Lenders Facing The Next Credit Crisis Wave [Housing Tracker]

by: Judy Weil

Quote of the Day 

"Indymac has always been among the banks who pay good rates on their CDs, but unlike a lot of those banks, we actually have branches in which we provide other services like checking, savings accounts, and so on. So we've viewed our CD strategy as one of attracting more customers to our bank, not just more deposits." – IndyMac spokesman Evan Wagner, responding to criticism that IndyMac Bank was offering some of the highest certificate of deposit rates in the industry, even as the bank is laying off half its work force and its very viability is in question. (San Gabriel Valley Tribune, July 10th)

Subprime Banking Fallout


IndyMac’s Fate Could Test U.S. Banking Regulators.  “Lender IndyMac’s survival remains in question, creating a major test for banking regulators. In particular the significant size of IndyMac's deposits that are insured by the Federal Deposit Insurance Corp might present a challenge. If the deposits, which total more than $17 billion, had to be guaranteed, that could temporarily dent the FDIC's war chest of around $53B.”  (Reuters UK, July 9th)

 

Feds Were Focused on House of Dimon and BoNY in Bear's Buyout.   “Financial Times: The federally-midwifed buyout of Bear Stearns was meant specifically to save JP Morgan and The Bank of New York [and] the repo system. The two banks, the main custodians in the tri-party repo market, would have been left holding most of the bag were Bear unable to fulfill its counterparty obligations. FT: "The central focus of [regulators] fears” were about threats to the two firms' dominant role on the clearing side of tri-party repo; any confidence shocks could have crippled that market for short-term credit. It cites Bernanke and Fed watchers alike in their current vigilance against "vulnerability" in either of BoNY or JPM.”  (Dealbreaker, July 9th)

BofA's Fate Hangs On Housing.  Marshall Front, chairman of Front Barnett Associates, an invesment couseling firm: "If [house prices] keep falling, so will the value of the mortgages Bank of America holds in its portfolio. They have to mark to market, and as that flows through, they may have to raise additional capital." If the deterioration is modest, the company may be able to get by without having to raise capital… CEO Kenneth Lewis said business for its recently acquired mortgage lender Countrywide Financial is "very good," and that it will "work out" $40.0 billion in questionable loans over the coming two years.”  (Forbes, July 9th)

Credit Suisse Helps With U.S. Probe of Former Brokers.  “WSJ: Credit Suisse Group, Switzerland's second-biggest bank, said it is helping U.S. prosecutors probing two former brokers who resigned after engaging in “prohibited activity” related to selling auction-rate debt. Prosecutors are examining whether the brokers misled clients about their investments in short-term securities. The investigation, which doesn't target the Swiss bank, is the first criminal probe stemming from the collapse of the auction-rate market. Credit Suisse said it found out about the two employees' actions almost a year ago and notified regulators. The brokers were immediately suspended and resigned in September.”  (Bloomberg, July 9th)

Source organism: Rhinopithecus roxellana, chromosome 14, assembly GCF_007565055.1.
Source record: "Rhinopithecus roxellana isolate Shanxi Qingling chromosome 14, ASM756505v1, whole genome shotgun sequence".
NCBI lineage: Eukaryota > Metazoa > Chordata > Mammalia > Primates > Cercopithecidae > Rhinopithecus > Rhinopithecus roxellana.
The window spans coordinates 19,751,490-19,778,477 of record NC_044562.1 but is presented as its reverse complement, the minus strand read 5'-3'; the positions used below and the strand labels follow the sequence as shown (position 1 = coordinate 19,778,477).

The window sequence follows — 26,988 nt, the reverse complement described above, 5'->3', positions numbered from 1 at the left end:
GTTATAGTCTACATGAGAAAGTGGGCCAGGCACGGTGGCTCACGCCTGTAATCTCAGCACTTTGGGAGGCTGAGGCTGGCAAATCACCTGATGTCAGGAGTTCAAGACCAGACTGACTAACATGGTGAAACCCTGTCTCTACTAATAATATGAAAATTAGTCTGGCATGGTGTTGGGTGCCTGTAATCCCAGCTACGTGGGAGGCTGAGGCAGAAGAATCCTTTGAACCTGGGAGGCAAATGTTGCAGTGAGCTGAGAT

School Districts Misled On Risks Of Collateralized Debt Obligations, Lawyer Says.  Wisconsin school districts that put millions of borrowed dollars into complex investments to help pay employee retirement benefits were misled about the risks of the undertaking, an attorney hired by the districts says… In 2006, the five districts - Kenosha Unified, Kimberly Area, Waukesha, West Allis-West Milwaukee and Whitefish Bay - purchased complex financial vehicles called collateralized debt obligations through district-run trusts. The value of the CDOs has plummeted over the last year, triggering calls for the districts to contribute millions more dollars in collateral to avoid a drop in income from quarterly dividends.”  (Journal Sentinel, July 9th)

Wednesday, July 9 Is 'Stop the Greed Virus' Day of Action.  “On the heels of a high-profile capital injection into Washington Mutual [WaMu] led by private equity giant Texas Pacific Group (TPG), workers and consumers in major cities nationwide are participating in a series of actions today focused on the thrift's harmful banking practices -- including high bank fees and credit card rates, deceptive credit card practices, and a record of subprime lending that has resulted in foreclosures for thousands of homeowners. Protesters… calling on WaMu to stop spreading the "greed virus" are holding actions outside WaMu and TPG locations in Ft. Worth, Houston, Los Angeles, Miami, New York City and San Francisco.”  (MarketWatch, July 9th)

 

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